It took many years for me to learn to write and draw. It must have been something with the fine motor skills that developed unusually slowly. When I couldn’t write, nor read well, as I’d finished the second grade, I made a second round in second grade with new class mates, one year younger than me.
The new classmates considered me an imbecile, but at least I was stronger than any of them. They didn’t try to bully me. To be honest, it fit me much better than anyone understood back then. Already in first grade, I’d been bored by my childish classmates, and now these new ones were a full year more childish,
Having a good hearing memory, it soon was clear that I rememberd a great deal of what the previous teacher had told during class. There was no need for listening to the same stories once again.
Instead I got a great deal of special training in reading. I think they who come up with this idea were perfectly right. For about half-a-year, or maybe even longer, we concentrated on reading up - to the point when I had a reading skill comparable with the fastest readers in my new class. First then, towards spring my third school year, I started to write - almost of my own will.
By then I had a clear picture of what written words ought to look like. I didn’t master that art. I haven’t still. But instead of trying to reproduce one letter after the other, to words whose spelling I often had been unsure of, I now tried to reproduce words that I by then knew rather well. My handwriting still looked awful, but I’d made obvious progress, and I also started using paper and pencil when doing maths. Until then I’d done all calculation in the head.
Third and forth grade were rather eventless. We started learning English, and my bad handwriting was still a problem that held me back. I could barely read what I’d written myself. And I wasn’t clever enough to realize that I ought to have utilized the same method once again: concentrated on reading until I’d memorized what the words should look like when written.
After the forth grade my family moved back to my parents’ country of origin. Now my parents thought that fifteen years abroad was enough. Their own parents, and a belowed aunt, had started to get old and they wanted to live closer by. The new language was no serious obstacle. We’d always had pretty much contact with relatives both abroad and “back home.” I’d always heard it, even if I didn’t understand too much.
And to my great luck the teachers back home were of a strictly professional kind.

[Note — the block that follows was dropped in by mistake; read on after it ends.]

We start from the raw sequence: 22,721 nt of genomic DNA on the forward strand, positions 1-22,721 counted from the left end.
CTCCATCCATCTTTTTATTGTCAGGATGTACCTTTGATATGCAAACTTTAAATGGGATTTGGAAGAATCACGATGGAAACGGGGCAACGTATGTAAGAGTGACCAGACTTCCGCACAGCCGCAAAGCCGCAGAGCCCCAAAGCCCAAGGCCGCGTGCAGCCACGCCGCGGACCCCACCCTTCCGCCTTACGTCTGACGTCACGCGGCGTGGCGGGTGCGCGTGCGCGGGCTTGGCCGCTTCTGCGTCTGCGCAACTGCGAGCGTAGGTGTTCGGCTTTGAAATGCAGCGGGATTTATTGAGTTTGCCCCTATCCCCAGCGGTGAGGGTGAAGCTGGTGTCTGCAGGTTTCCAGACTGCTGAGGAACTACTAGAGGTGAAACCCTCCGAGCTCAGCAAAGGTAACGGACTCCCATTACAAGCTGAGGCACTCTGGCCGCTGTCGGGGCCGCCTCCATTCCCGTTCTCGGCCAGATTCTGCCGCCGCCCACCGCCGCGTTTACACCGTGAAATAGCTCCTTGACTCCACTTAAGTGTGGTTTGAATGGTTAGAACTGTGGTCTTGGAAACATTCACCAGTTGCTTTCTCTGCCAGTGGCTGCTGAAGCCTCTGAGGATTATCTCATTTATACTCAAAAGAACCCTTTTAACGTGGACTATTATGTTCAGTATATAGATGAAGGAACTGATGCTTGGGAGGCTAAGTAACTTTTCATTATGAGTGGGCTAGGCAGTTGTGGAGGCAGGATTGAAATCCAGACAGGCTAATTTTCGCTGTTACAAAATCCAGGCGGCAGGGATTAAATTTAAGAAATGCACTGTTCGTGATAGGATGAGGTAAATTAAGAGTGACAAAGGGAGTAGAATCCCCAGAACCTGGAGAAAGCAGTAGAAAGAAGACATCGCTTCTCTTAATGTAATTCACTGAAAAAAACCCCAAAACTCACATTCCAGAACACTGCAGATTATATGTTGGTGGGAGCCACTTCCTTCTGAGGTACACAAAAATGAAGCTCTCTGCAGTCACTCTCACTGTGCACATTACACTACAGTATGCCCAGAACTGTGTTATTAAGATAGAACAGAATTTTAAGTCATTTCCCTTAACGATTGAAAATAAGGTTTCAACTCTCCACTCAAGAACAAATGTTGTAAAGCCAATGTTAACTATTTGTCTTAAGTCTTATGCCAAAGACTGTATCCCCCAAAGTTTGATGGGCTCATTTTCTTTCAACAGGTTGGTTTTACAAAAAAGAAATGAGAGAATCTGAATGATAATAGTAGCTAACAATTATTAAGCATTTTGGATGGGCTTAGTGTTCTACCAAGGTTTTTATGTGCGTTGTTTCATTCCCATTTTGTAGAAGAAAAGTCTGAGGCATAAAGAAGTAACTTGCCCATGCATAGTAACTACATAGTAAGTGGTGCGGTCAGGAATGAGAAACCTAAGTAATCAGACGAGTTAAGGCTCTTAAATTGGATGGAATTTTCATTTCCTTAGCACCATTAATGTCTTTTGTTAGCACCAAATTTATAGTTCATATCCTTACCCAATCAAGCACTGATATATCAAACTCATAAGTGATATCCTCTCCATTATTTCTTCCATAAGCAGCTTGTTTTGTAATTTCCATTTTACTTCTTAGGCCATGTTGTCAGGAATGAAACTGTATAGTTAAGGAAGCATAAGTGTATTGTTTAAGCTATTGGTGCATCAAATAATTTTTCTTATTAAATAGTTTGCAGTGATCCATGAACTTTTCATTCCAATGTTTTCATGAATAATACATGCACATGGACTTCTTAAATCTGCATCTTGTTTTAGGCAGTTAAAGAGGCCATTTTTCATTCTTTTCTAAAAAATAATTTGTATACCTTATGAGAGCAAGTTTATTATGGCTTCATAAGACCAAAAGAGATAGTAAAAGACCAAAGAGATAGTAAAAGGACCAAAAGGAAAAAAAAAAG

In order to get me time to master the new language, I was once again “repeating” a grade, this time the fourht grade. And so my classmates now were two years younger than me.
If I’d had any difficulties in school before, they were now almost only a memory.
My terrible handwriting remained, and after about half a year my teacher asked if I wanted to go to type writing lessons. That was a matter that wasn’t easily organized, he explained. Type writing lessons were for seventh-graders and I was in the fourth. If he was to make an effort to convince collegues and headmasters, then I had to agree before he started making fuss about it.
(Furthermore, those pupils doing this voluntary typewriting were mostly the less intelligent kind of girls who opted for employment with simplier desk work. I mustn’t believe, my teacher empasized, that I had limited choices like them.)
This was before the era of home computers and cell phones. I hadn’t come to think of anything like typewriters myself, and had no ideas about possible pros and cons. So, somewhat doubful I forwarded the question to my father, who said it was a splendid idea, and that he always had wished he had learned how to typewrite himself. Anyway, I agreed with the teacher.
As it turned out, I started going to typewriting lessons first when the 5th grade started, and I found myself in a group of girls of my own age. In some ways, I enjoyed their company. I felt slightly less like an alien in their group. And they were obviously curious about me in a rather respectful way.
Typewriting lessons aren’t the right place for socializing. You have to concentrate 100% - all the time. So, in fact, we never had much time for small talk, and I never made friends with any of them. But in a strange way they gave me a hope that school will get better and more interesting in the higher grades.
In that winter the school bought a couple of electrical typewriters to replace old ones in the teachers’ common room. And what was to be made of the replaced typewriters? The janitor, who was my friend, was angry whith the heavy things he was supposed to stash away. Not for the sake of their weight, but would they ever again be needed? I offered to help him out. I could stash away one of them in my room at home.
Of course he hadn’t the guts to give the typewriter to me right away. But he told the typewriting teacher, who may have encouraged him, then he went to the headmaster’s assistant. The result: I didn’t get the typewriter as a gift, but I could borrow it until they needed it again - which probably would be never.
As a teenager, I then had my own may of driving my parents nuts.
I started to write, to typewrite that is, all of my school work and lots and lots of other writings, that I proofread, corrected and then wrote once again.